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No way back for Novak

China Daily | Updated: 2022-01-17 09:24
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Novak Djokovic wipes sweat from his brow during a practice session on Thursday at Melbourne Park, where the world No 1 was hoping to defend his Australian Open title. The Serbian will now miss the tournament after losing his legal fight to remain in the country. AFP

Novak Djokovic was deported instead of starting his Australian Open title defense on Monday, a stunning and unprecedented end to his run of success at Melbourne Park.

Djokovic has won nine of his 20 Grand Slam trophies at the Australian Open-including three in a row-and was scheduled to play in the main stadium at night on Day 1 of the tournament.

But the No 1-ranked player in men's tennis was forced to leave the country after three federal court judges decided unanimously Sunday to uphold the immigration minister's right to cancel Djokovic's visa.

The 34-year-old from Serbia was trying to use a medical exemption to get around the requirements that everyone at the Australian Open-players, their support teams, spectators and others-be inoculated against COVID-19.

Djokovic is not vaccinated, and the government said his presence could stir up anti-vaccine sentiments.

The No 1-ranked player in men's tennis released a statement expressing disappointment with the ruling, but said he respected the court's decision, would cooperate with the authorities "in relation to my departure from the country", and that he planned to take time out "to rest and to recuperate".

"I am extremely disappointed with the court ruling to dismiss my application for judicial review of the minister's decision to cancel my visa, which means I cannot stay in Australia and participate in the Australian Open," his statement said.

"I am uncomfortable that the focus of the past weeks has been on me and I hope that we can all now focus on the game and tournament I love. Finally, I would like to thank my family, friends, team, supporters, fans and my fellow Serbians for your continued support. You have all been a great source of strength to me."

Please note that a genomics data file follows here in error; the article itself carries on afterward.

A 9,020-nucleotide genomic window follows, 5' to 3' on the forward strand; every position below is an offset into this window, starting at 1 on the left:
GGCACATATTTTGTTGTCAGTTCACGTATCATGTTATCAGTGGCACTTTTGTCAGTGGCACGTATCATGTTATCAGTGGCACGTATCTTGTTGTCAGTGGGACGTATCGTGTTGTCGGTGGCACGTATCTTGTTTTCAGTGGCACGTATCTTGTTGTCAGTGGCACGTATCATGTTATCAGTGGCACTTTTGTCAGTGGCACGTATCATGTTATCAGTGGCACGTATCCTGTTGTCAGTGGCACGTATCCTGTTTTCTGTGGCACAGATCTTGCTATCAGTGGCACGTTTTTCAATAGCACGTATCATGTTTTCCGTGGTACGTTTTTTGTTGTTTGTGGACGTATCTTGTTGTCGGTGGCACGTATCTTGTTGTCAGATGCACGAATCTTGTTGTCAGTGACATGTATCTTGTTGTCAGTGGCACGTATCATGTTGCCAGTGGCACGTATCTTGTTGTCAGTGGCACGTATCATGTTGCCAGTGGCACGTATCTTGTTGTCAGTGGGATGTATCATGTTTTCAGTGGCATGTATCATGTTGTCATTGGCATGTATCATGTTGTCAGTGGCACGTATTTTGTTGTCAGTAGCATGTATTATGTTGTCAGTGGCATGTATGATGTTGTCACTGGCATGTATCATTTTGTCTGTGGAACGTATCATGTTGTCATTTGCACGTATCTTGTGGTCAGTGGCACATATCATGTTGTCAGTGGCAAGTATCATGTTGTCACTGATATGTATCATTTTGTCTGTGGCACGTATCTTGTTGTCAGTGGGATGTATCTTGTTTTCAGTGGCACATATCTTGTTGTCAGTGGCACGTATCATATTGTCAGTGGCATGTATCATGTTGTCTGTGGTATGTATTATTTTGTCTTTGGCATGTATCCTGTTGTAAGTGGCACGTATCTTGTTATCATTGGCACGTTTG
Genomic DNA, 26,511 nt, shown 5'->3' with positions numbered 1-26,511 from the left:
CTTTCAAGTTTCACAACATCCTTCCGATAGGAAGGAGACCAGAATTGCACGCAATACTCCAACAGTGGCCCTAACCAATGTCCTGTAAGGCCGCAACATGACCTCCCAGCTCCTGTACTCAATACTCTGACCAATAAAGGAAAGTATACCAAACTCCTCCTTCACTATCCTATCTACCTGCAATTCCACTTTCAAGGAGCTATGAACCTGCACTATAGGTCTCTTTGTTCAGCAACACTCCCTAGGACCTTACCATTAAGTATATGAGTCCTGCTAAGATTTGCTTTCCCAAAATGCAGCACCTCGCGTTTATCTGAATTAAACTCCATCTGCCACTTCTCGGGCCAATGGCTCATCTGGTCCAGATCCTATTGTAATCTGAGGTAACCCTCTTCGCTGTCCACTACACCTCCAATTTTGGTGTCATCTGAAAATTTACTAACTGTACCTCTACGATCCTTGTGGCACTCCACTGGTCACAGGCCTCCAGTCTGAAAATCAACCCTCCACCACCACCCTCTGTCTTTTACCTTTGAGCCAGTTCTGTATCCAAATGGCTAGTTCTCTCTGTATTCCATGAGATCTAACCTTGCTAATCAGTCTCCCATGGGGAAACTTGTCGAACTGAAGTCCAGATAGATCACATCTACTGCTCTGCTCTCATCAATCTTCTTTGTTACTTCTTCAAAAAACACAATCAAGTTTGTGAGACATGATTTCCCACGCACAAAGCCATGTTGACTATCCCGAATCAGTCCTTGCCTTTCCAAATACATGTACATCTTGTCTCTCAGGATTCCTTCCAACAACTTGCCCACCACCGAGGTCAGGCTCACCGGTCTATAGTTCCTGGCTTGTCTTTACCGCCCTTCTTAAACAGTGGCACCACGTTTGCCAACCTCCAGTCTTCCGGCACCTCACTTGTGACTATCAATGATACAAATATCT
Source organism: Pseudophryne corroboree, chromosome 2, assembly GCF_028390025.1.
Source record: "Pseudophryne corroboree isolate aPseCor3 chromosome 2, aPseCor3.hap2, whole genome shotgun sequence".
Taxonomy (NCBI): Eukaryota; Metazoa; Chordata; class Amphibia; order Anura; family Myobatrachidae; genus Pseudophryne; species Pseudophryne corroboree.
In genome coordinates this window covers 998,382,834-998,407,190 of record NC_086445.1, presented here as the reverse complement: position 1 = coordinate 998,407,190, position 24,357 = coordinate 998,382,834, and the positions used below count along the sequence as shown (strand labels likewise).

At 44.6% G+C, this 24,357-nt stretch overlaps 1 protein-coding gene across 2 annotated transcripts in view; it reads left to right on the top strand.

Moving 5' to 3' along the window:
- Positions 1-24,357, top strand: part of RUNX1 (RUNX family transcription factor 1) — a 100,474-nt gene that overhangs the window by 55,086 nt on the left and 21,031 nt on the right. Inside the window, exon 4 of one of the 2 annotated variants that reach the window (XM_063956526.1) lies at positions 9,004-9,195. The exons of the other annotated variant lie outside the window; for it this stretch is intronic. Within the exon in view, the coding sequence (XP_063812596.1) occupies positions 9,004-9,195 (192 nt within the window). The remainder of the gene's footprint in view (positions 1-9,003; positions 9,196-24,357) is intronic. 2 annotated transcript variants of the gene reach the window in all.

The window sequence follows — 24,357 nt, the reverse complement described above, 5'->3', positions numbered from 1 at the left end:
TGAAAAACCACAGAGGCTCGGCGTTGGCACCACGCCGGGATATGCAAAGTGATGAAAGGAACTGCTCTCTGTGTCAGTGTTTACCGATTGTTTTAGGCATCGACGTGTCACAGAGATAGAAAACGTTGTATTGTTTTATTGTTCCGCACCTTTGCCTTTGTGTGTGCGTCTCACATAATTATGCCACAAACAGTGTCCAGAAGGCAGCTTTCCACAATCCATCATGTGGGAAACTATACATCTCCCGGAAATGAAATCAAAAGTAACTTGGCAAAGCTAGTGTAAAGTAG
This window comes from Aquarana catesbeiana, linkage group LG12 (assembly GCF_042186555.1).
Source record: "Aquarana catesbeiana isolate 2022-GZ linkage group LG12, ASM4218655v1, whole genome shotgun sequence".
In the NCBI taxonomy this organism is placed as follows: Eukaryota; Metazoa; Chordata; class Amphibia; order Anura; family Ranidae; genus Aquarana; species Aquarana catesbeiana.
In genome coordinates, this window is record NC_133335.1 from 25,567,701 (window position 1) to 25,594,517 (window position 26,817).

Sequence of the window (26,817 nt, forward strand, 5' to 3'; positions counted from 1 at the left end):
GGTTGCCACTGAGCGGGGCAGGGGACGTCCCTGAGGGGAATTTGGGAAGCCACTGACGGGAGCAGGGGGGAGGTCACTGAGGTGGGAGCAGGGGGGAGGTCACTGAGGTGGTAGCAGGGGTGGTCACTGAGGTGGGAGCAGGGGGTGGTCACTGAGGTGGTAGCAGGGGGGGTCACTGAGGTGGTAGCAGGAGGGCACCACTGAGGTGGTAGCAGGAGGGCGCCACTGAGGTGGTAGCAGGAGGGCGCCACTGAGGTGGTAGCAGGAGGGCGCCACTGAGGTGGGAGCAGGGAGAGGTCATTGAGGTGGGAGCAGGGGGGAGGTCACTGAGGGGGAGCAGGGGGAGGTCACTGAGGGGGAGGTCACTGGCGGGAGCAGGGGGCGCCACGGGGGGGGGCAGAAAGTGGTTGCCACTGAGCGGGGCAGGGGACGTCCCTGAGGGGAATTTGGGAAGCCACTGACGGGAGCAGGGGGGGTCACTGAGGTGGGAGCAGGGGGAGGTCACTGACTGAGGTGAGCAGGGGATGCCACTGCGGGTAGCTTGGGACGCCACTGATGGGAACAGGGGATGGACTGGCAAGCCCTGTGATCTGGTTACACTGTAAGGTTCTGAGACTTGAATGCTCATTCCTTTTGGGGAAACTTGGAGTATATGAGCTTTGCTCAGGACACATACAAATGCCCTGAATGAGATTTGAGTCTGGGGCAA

The governing body of the men's game, the ATP, issued a statement expressing regret over the visa saga but stating that Djokovic remains one of the sport's "greatest champions".

Fans voice support for Novak Djokovic last week outside the Melbourne immigration hotel where the Serbian was detained. AP

"Today's decision to uphold Novak Djokovic's Australian visa cancellation marks the end of a deeply regrettable series of events," read the ATP statement.

"Ultimately, decisions of legal authorities regarding matters of public health must be respected."

On Monday, Djokovic was supposed to play another man from Serbia, Miomir Kecmanovic, in the first round of the season's opening Grand Slam tournament. Instead, Kecmanovic will face a so-called "lucky loser"-someone who loses in qualifying rounds but gets access to the main draw because someone else withdraws after the order of play for Day 1 was released.

About 90 minutes after the verdict in Djokovic's challenge was delivered, tournament organizers announced that Salvatore Caruso, an Italian ranked No 150, had replaced Djokovic in the draw and that the match had been moved to a smaller court in the day session.

Third-seeded Alexander Zverev's opener against Daniel Altmaier was moved onto Rod Laver Arena.

Patrick Mouratoglou, an elite coach who has worked with Serena Williams, said the "biggest loser of this mess is the tournament".

Djokovic's visa originally was canceled after he arrived in Melbourne on Jan 5, but that decision was overturned by a judge on procedural grounds last Monday. He spent four nights in immigration detention before the first court hearing and was confined to an immigration hotel again on Saturday while awaiting his legal challenge.

When Djokovic's visa was initially canceled, Australian Prime Minister Scott Morrison said that "rules are rules". Late Sunday he issued a statement saying he welcomed the decision "to keep our borders strong and keep Australians safe".


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